Derrick Williams is one of the most sought after prospects in the 2011 NBA Draft.
I've seen many mock drafts that have the Wolves selecting Williams with the second overall pick, and I just shake my head and wonder why as I proceed to heave my computer against my already-dented wall.
The 6'9" former Arizona Wildcat has tremendous potential to succeed in the Association, but is not ultimately fit to join Minnesota, who at the moment sport a crowded backcourt that features the likes of Kevin Love, Anthony Randolph and Michael Beasley.
Real Timberwolves fans and not the so-called "experts" can tell you exactly what they need to acquire—a real point guard and an upgrade at center.
Since when is a small forward needed? Last I checked, Michael Beasley averaged 19.2 points, 5.6 rebounds and shot 45 percent from the field during the 2010-11 season.
Since Kyrie Irving will likely become a Cleveland Cavalier, it leaves the door open to the Timberwolves and what they should do with their dilemma.
They might proceed in one of the following options:
- Trade the second pick to another team. The Indiana Pacers are reportedly interested in Ricky Rubio and the T'Wolves' first pick and would be willing to give a star, Danny Granger, in return. The Wolves, who currently have a lot of cap room, would be more than willing to spot Granger the $12 million he is owed next season, and most likely sign him to an extension once his current contract is up in 2014. (For the record, I'm not in favor of this trade, as it also continues to crowd our frontcourt.)
- Draft the pick in the normal process. Enes Kanter and Derrick Williams are undoubtedly the two most likely of the bunch to hear their named called by commissioner David Stern.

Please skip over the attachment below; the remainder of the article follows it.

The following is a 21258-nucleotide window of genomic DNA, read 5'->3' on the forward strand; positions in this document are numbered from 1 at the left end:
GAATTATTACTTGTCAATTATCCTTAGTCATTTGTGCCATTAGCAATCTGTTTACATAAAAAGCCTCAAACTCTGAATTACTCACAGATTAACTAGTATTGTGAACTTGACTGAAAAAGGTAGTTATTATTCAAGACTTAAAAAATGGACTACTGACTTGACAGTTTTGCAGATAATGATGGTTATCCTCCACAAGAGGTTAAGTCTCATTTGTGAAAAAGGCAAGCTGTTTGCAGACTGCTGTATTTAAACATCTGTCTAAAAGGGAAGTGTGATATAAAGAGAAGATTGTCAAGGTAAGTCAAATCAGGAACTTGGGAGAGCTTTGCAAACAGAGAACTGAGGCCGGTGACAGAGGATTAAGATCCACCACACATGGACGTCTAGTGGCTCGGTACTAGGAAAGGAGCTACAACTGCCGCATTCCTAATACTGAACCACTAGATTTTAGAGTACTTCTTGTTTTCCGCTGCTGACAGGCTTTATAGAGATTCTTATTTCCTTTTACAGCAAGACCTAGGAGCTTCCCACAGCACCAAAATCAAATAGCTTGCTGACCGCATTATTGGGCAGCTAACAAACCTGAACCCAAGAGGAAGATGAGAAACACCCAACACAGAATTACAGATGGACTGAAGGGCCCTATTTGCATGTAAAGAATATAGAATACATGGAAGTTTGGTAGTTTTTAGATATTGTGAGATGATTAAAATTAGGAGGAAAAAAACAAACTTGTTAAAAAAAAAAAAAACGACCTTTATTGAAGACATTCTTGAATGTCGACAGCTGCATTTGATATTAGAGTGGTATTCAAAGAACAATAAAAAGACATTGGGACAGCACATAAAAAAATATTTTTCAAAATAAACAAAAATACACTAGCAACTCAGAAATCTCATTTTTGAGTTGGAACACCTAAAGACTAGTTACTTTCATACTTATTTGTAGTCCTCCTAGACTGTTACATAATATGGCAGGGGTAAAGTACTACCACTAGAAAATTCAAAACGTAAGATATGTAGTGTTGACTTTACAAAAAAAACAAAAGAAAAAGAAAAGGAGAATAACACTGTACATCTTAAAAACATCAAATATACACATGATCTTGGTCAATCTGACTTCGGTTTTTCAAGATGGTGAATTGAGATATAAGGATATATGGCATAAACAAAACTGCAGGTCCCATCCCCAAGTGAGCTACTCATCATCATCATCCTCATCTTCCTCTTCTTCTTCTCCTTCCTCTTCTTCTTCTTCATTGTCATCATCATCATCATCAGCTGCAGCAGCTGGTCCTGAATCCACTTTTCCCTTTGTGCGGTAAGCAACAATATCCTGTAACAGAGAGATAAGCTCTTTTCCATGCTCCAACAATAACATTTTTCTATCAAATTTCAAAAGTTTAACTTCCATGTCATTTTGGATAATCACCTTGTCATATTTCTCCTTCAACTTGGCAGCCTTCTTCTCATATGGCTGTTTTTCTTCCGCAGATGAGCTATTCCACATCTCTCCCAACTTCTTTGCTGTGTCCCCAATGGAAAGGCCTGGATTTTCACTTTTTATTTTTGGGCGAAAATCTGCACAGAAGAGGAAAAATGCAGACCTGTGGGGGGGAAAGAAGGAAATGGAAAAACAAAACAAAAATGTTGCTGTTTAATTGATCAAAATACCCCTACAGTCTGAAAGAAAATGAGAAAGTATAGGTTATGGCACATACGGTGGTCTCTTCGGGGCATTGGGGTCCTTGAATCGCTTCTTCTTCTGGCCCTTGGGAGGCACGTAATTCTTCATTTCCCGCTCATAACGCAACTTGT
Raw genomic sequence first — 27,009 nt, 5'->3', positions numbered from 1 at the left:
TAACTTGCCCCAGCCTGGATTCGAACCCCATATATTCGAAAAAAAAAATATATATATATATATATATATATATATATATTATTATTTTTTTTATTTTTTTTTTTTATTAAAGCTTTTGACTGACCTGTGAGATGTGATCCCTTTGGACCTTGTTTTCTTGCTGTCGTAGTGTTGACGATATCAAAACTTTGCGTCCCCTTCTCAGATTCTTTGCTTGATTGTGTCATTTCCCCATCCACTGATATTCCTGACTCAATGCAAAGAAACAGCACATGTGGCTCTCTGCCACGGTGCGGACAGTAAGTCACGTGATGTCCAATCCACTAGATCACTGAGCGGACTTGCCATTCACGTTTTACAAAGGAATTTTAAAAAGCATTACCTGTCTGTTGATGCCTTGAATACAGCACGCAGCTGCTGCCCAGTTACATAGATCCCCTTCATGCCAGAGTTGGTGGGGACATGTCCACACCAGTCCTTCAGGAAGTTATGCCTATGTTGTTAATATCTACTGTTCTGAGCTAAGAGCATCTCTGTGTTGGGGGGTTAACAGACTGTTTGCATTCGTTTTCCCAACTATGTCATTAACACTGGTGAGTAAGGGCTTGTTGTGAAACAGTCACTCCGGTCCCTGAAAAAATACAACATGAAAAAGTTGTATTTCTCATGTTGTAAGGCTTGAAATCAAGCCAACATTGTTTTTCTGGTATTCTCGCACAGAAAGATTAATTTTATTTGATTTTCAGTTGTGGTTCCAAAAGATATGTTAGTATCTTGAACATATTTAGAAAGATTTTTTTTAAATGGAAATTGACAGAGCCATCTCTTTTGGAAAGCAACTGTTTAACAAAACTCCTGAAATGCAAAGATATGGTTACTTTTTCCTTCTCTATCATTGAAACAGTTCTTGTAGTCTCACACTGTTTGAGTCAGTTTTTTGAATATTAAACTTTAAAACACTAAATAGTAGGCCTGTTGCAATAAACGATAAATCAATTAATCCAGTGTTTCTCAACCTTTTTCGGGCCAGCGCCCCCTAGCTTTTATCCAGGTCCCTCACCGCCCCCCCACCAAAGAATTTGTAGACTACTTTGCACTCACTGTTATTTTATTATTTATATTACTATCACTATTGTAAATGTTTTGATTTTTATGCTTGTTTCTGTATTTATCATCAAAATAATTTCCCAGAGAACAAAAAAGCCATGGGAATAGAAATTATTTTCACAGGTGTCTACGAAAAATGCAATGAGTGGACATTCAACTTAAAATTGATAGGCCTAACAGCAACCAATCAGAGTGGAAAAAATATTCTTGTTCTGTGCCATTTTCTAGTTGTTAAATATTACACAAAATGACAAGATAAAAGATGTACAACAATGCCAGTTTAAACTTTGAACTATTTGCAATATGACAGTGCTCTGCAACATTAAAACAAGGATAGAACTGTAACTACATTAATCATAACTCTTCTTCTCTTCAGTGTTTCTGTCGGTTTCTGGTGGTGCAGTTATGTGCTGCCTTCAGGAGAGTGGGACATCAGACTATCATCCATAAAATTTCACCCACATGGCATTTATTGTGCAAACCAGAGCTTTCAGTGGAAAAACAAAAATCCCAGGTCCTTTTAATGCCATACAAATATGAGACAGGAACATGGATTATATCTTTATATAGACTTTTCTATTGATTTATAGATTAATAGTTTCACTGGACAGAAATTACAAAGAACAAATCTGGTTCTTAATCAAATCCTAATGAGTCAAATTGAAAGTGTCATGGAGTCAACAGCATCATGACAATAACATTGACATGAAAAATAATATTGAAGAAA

- Trade up to get the number one overall pick to ensure the selection of potential franchise point guard Kyrie Irving.
I'm going to tell you right now why there would be something horrifically wrong with taking Williams in the draft.
For starters, he has basically the same mold as the aforementioned 6'10" Beasley, a big body who has no fear penetrating in the lane and no problem playing either forward position.
Another reason has to do with what we could get in return for the shipping of the second pick. I've seen rumors mentioning several important players like Granger and Andre Iguodala. Why would they take a guy we don't need when we have several options looming on the table?
Wolves' general manager David Kahn is the key to all this. He's made some obviously terrible choices in recent memory, most notably taking a trio of point guards in the first round of the 2009 draft, only to have the one he traded away, Ty Lawson, find the only success among the pack.
Kahn has since taken a multitude of criticisms from the basketball world, and basketball fans alike can acknowledge his incredibly persistent and ongoing stupidity.
Quite frankly, I'd rather take my 11-year-old Australian Shepherd over David Kahn as general manager right now. At least he's wise.
If Kahn wants to build up his reputation and keep his job in the Land of 10,000 Lakes, he needs to trade this pick.
There is no avoiding it, guys: The Wolves don't need Williams.
They have a plethora of promising players up front and we are in desperate need of a perimeter presence.
For the love of God and the sanity of the Wolves faithful fans (yes, they still exist), please trade this pick away, Mr. Kahn.
Or maybe don't; after all, your job depends on it.
Joseph Fafinski is currently a freshman at the University of Missouri. Originally from Chaska, Minn., Joseph is an NBA and Minnesota Timberwolves Featured Columnist and a frequent writer on all things NBA, NFL and MLB.